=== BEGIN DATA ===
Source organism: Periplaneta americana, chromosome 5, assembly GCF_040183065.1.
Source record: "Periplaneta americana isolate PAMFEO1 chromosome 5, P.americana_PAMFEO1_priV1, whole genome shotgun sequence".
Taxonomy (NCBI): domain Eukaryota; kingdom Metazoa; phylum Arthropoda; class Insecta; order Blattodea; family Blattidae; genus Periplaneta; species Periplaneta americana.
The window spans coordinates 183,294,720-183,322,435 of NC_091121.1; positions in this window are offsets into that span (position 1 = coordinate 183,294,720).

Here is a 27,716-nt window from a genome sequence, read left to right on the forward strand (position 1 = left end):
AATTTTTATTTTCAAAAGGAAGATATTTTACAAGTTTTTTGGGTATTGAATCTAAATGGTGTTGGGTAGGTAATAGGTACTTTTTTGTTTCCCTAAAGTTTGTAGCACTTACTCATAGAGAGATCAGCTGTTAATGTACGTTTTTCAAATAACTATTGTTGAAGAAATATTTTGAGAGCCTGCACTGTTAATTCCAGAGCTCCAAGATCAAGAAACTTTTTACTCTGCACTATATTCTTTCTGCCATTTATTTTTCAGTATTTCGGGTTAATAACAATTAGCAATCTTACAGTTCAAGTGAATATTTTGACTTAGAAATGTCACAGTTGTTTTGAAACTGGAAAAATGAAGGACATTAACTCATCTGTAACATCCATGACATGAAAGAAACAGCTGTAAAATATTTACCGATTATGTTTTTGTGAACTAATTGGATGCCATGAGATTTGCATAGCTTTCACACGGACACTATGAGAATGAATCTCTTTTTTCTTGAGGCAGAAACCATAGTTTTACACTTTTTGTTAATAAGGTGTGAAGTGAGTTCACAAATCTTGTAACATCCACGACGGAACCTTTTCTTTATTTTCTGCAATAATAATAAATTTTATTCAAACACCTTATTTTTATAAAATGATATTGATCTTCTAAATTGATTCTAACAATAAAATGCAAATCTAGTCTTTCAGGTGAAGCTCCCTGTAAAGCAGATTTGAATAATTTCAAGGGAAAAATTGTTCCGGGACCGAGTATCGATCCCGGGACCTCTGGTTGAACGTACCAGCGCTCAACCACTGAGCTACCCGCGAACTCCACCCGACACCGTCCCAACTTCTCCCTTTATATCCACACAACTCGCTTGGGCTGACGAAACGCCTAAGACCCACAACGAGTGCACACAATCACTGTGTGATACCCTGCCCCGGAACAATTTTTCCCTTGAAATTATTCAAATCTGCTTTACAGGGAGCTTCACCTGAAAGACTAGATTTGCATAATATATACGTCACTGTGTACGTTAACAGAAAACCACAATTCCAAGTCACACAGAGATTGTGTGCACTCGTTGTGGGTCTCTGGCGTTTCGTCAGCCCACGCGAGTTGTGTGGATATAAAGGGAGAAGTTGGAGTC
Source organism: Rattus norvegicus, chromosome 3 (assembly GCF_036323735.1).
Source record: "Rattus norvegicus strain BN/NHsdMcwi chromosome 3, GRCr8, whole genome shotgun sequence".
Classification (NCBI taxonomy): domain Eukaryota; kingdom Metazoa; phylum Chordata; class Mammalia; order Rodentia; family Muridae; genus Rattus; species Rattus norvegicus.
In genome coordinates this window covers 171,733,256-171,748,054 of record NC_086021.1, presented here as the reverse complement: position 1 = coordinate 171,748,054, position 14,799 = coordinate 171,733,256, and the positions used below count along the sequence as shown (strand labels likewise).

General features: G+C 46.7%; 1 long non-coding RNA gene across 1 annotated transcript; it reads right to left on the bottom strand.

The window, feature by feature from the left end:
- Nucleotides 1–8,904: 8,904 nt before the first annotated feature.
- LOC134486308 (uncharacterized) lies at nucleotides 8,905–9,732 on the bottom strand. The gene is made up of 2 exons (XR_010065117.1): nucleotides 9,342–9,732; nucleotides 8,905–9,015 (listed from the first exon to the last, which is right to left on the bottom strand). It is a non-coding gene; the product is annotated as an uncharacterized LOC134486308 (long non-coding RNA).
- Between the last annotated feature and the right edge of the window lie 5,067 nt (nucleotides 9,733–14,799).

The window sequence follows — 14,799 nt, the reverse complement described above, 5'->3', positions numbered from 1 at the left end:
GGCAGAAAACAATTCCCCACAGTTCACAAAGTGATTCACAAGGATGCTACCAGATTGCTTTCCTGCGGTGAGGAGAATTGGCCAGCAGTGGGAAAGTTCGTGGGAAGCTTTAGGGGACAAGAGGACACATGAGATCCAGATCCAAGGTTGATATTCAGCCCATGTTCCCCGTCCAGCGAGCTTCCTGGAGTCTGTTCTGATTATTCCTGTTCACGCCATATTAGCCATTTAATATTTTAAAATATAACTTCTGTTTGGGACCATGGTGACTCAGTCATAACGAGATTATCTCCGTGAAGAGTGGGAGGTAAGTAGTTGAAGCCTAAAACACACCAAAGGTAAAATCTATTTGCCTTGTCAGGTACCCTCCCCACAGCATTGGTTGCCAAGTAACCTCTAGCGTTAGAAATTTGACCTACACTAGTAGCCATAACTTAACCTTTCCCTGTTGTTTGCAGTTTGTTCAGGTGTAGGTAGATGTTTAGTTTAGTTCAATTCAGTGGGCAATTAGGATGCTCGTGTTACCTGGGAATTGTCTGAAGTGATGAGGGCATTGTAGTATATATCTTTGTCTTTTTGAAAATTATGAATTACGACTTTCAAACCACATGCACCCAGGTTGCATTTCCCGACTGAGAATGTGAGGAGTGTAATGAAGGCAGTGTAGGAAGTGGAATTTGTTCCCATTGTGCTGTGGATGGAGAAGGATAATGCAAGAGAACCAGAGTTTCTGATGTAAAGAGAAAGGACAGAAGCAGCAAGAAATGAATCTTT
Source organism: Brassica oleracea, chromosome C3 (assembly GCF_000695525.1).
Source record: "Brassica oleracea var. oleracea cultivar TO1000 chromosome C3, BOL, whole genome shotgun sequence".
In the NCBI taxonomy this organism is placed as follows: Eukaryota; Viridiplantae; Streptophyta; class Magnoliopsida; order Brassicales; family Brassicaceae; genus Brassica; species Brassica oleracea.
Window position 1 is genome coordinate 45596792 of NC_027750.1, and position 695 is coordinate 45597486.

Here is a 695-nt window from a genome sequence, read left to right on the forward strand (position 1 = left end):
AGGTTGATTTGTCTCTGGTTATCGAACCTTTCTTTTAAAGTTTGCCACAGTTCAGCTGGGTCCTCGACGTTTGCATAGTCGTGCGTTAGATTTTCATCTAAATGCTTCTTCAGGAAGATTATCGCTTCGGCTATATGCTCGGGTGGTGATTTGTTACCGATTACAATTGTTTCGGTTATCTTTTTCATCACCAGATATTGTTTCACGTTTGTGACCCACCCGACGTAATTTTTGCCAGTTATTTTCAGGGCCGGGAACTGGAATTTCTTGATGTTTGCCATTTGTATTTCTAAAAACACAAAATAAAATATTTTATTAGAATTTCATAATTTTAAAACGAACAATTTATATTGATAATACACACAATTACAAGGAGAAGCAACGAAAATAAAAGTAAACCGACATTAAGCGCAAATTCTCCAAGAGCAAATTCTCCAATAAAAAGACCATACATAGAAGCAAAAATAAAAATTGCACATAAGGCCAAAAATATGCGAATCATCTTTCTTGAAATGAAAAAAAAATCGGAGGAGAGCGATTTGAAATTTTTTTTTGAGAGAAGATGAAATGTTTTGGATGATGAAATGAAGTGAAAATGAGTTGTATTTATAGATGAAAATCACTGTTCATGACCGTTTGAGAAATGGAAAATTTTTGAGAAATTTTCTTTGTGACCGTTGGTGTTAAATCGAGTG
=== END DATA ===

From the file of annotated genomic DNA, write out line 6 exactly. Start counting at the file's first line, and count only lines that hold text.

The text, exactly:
AATTTTTATTTTCAAAAGGAAGATATTTTACAAGTTTTTTGGGTATTGAATCTAAATGGTGTTGGGTAGGTAATAGGTACTTTTTTGTTTCCCTAAAGTTTGTAGCACTTACTCATAGAGAGATCAGCTGTTAATGTACGTTTTTCAAATAACTATTGTTGAAGAAATATTTTGAGAGCCTGCACTGTTAATTCCAGAGCTCCAAGATCAAGAAACTTTTTACTCTGCACTATATTCTTTCTGCCATTTATTTTTCAGTATTTCGGGTTAATAACAATTAGCAATCTTACAGTTCAAGTGAATATTTTGACTTAGAAATGTCACAGTTGTTTTGAAACTGGAAAAATGAAGGACATTAACTCATCTGTAACATCCATGACATGAAAGAAACAGCTGTAAAATATTTACCGATTATGTTTTTGTGAACTAATTGGATGCCATGAGATTTGCATAGCTTTCACACGGACACTATGAGAATGAATCTCTTTTTTCTTGAGGCAGAAACCATAGTTTTACACTTTTTGTTAATAAGGTGTGAAGTGAGTTCACAAATCTTGTAACATCCACGACGGAACCTTTTCTTTATTTTCTGCAATAATAATAAATTTTATTCAAACACCTTATTTTTATAAAATGATATTGATCTTCTAAATTGATTCTAACAATAAAATGCAAATCTAGTCTTTCAGGTGAAGCTCCCTGTAAAGCAGATTTGAATAATTTCAAGGGAAAAATTGTTCCGGGACCGAGTATCGATCCCGGGACCTCTGGTTGAACGTACCAGCGCTCAACCACTGAGCTACCCGCGAACTCCACCCGACACCGTCCCAACTTCTCCCTTTATATCCACACAACTCGCTTGGGCTGACGAAACGCCTAAGACCCACAACGAGTGCACACAATCACTGTGTGATACCCTGCCCCGGAACAATTTTTCCCTTGAAATTATTCAAATCTGCTTTACAGGGAGCTTCACCTGAAAGACTAGATTTGCATAATATATACGTCACTGTGTACGTTAACAGAAAACCACAATTCCAAGTCACACAGAGATTGTGTGCACTCGTTGTGGGTCTCTGGCGTTTCGTCAGCCCACGCGAGTTGTGTGGATATAAAGGGAGAAGTTGGAGTC